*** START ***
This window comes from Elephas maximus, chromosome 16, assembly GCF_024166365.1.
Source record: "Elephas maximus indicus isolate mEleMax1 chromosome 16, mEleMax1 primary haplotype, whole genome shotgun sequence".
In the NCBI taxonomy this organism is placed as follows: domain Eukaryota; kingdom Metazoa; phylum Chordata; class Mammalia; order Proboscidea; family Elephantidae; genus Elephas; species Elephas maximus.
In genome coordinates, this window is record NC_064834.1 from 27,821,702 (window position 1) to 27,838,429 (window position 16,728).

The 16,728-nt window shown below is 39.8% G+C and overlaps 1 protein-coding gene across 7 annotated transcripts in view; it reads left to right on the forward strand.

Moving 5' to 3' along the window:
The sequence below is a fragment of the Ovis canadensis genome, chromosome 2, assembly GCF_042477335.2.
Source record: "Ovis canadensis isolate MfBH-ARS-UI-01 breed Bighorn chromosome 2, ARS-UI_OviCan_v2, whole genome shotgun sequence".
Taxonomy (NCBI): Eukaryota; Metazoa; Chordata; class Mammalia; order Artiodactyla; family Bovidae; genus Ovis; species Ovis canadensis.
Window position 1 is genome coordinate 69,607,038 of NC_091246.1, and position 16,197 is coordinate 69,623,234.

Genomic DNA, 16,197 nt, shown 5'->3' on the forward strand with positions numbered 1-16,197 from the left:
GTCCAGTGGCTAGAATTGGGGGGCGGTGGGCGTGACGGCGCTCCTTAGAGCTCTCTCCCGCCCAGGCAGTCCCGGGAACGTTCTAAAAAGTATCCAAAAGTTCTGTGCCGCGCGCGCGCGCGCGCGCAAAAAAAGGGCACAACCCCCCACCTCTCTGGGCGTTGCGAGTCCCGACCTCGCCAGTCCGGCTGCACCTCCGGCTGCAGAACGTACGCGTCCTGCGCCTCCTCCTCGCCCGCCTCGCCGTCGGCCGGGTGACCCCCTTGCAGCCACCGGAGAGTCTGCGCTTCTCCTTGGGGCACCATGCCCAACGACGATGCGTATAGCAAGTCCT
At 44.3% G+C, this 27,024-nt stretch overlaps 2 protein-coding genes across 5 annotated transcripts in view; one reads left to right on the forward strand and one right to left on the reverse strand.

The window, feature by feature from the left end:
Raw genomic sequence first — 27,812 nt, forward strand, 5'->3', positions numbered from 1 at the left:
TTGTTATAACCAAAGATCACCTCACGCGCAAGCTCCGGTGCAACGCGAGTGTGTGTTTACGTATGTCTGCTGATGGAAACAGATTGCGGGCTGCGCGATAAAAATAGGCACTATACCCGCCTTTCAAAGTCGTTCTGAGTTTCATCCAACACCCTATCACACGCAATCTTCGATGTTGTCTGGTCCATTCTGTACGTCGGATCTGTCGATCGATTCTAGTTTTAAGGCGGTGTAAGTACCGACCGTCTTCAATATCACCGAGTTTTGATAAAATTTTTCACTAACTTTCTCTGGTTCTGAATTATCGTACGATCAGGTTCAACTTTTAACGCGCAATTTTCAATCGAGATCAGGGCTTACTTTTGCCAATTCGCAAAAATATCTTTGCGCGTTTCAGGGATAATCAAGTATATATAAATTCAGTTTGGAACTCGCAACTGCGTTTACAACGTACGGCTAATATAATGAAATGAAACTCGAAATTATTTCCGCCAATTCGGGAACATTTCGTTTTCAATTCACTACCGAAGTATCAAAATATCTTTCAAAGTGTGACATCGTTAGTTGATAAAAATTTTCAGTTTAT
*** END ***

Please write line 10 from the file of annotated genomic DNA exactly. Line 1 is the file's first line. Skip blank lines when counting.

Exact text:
Window position 1 is genome coordinate 69,607,038 of NC_091246.1, and position 16,197 is coordinate 69,623,234.